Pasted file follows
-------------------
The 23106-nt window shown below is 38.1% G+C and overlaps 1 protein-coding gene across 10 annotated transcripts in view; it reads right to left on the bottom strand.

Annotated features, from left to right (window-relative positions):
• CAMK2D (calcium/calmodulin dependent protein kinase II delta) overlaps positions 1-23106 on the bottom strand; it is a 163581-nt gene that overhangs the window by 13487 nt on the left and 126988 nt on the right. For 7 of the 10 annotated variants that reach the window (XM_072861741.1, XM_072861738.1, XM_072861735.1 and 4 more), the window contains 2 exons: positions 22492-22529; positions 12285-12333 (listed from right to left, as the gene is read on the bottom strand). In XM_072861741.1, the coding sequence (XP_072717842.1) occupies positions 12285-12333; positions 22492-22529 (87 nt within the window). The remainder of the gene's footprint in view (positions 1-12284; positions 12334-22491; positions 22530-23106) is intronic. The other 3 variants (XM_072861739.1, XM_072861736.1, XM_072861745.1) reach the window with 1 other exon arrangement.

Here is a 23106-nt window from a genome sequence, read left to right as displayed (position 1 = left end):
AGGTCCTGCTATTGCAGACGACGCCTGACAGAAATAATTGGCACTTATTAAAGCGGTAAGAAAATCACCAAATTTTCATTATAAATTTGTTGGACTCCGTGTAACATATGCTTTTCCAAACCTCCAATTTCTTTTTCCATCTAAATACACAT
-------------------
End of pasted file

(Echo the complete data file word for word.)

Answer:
The 23106-nt window shown below is 38.1% G+C and overlaps 1 protein-coding gene across 10 annotated transcripts in view; it reads right to left on the bottom strand.

Annotated features, from left to right (window-relative positions):
• CAMK2D (calcium/calmodulin dependent protein kinase II delta) overlaps positions 1-23106 on the bottom strand; it is a 163581-nt gene that overhangs the window by 13487 nt on the left and 126988 nt on the right. For 7 of the 10 annotated variants that reach the window (XM_072861741.1, XM_072861738.1, XM_072861735.1 and 4 more), the window contains 2 exons: positions 22492-22529; positions 12285-12333 (listed from right to left, as the gene is read on the bottom strand). In XM_072861741.1, the coding sequence (XP_072717842.1) occupies positions 12285-12333; positions 22492-22529 (87 nt within the window). The remainder of the gene's footprint in view (positions 1-12284; positions 12334-22491; positions 22530-23106) is intronic. The other 3 variants (XM_072861739.1, XM_072861736.1, XM_072861745.1) reach the window with 1 other exon arrangement.

Here is a 23106-nt window from a genome sequence, read left to right as displayed (position 1 = left end):
AGGTCCTGCTATTGCAGACGACGCCTGACAGAAATAATTGGCACTTATTAAAGCGGTAAGAAAATCACCAAATTTTCATTATAAATTTGTTGGACTCCGTGTAACATATGCTTTTCCAAACCTCCAATTTCTTTTTCCATCTAAATACACAT